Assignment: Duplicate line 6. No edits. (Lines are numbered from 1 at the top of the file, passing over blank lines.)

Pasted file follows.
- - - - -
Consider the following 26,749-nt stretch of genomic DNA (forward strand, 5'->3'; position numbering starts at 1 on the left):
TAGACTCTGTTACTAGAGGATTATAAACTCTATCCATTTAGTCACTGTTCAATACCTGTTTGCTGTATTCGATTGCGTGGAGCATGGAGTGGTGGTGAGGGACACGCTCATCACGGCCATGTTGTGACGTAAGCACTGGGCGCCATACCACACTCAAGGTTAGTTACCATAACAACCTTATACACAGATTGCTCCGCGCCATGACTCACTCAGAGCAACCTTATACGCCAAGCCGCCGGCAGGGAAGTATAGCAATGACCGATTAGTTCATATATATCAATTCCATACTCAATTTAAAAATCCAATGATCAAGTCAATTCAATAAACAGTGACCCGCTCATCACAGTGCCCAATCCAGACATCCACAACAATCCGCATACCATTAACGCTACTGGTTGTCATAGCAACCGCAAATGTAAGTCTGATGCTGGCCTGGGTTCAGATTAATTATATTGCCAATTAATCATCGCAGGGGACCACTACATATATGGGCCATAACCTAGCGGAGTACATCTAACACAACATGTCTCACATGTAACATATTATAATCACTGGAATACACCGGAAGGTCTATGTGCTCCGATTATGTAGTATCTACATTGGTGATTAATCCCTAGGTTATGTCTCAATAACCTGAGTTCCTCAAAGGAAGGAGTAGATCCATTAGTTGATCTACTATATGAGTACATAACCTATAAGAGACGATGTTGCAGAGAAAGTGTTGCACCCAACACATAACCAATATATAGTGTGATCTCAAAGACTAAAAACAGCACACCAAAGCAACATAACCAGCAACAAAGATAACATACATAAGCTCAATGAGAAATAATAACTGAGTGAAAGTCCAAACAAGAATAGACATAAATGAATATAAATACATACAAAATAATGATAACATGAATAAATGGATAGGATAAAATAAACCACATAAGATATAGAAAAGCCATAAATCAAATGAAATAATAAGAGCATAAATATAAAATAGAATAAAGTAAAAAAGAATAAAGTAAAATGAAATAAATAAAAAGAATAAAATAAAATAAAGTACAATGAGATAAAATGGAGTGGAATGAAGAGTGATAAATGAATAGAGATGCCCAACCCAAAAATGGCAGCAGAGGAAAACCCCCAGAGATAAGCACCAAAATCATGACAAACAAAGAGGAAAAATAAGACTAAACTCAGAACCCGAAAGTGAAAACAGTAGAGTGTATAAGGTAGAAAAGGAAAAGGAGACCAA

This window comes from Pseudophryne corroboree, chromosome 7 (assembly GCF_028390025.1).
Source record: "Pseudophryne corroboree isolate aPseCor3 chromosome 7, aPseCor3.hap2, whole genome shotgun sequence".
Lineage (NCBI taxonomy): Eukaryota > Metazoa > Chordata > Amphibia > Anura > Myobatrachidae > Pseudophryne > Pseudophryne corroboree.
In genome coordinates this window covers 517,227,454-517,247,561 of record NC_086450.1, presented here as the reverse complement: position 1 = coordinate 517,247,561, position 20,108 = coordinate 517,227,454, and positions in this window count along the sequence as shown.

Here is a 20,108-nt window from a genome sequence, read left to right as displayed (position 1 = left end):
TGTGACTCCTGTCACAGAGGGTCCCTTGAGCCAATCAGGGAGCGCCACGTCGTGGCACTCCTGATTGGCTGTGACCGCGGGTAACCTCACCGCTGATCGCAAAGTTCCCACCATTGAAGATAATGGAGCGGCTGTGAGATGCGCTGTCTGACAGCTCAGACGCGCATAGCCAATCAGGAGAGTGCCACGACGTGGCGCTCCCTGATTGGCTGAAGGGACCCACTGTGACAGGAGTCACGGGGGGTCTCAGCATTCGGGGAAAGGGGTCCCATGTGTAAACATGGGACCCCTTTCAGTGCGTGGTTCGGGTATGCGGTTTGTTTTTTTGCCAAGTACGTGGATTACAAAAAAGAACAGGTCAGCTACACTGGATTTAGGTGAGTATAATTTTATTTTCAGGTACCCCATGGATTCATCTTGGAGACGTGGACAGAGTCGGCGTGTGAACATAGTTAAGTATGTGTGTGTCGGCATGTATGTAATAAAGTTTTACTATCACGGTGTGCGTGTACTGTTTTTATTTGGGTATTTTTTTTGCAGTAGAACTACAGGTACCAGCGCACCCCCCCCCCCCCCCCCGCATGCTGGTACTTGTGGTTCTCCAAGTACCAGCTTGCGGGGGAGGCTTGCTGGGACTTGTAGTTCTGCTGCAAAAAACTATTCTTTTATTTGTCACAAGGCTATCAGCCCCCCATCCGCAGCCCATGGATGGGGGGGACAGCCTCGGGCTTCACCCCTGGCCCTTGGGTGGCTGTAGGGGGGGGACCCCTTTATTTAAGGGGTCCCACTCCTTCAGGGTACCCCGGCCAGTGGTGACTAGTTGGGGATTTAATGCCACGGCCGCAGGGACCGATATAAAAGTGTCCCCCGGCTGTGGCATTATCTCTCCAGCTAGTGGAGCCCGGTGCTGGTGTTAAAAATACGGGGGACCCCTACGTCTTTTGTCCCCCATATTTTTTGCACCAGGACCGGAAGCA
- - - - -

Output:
In genome coordinates this window covers 517,227,454-517,247,561 of record NC_086450.1, presented here as the reverse complement: position 1 = coordinate 517,247,561, position 20,108 = coordinate 517,227,454, and positions in this window count along the sequence as shown.